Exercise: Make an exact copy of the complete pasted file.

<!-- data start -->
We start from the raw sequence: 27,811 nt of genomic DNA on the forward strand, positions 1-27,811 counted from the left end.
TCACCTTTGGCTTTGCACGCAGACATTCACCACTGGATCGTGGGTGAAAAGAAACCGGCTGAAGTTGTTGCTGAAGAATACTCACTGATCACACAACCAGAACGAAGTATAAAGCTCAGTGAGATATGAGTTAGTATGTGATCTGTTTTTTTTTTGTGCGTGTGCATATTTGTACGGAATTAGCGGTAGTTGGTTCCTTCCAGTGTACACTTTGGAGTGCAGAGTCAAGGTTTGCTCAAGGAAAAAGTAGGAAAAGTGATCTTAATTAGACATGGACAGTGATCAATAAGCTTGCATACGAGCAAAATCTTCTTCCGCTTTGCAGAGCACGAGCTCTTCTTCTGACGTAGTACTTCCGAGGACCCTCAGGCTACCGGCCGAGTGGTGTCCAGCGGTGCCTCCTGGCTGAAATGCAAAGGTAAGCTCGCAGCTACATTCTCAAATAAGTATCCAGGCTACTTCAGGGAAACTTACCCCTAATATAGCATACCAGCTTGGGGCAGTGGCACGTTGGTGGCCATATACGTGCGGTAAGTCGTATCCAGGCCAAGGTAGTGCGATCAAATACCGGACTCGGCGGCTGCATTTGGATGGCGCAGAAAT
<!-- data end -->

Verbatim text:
We start from the raw sequence: 27,811 nt of genomic DNA on the forward strand, positions 1-27,811 counted from the left end.
TCACCTTTGGCTTTGCACGCAGACATTCACCACTGGATCGTGGGTGAAAAGAAACCGGCTGAAGTTGTTGCTGAAGAATACTCACTGATCACACAACCAGAACGAAGTATAAAGCTCAGTGAGATATGAGTTAGTATGTGATCTGTTTTTTTTTTGTGCGTGTGCATATTTGTACGGAATTAGCGGTAGTTGGTTCCTTCCAGTGTACACTTTGGAGTGCAGAGTCAAGGTTTGCTCAAGGAAAAAGTAGGAAAAGTGATCTTAATTAGACATGGACAGTGATCAATAAGCTTGCATACGAGCAAAATCTTCTTCCGCTTTGCAGAGCACGAGCTCTTCTTCTGACGTAGTACTTCCGAGGACCCTCAGGCTACCGGCCGAGTGGTGTCCAGCGGTGCCTCCTGGCTGAAATGCAAAGGTAAGCTCGCAGCTACATTCTCAAATAAGTATCCAGGCTACTTCAGGGAAACTTACCCCTAATATAGCATACCAGCTTGGGGCAGTGGCACGTTGGTGGCCATATACGTGCGGTAAGTCGTATCCAGGCCAAGGTAGTGCGATCAAATACCGGACTCGGCGGCTGCATTTGGATGGCGCAGAAAT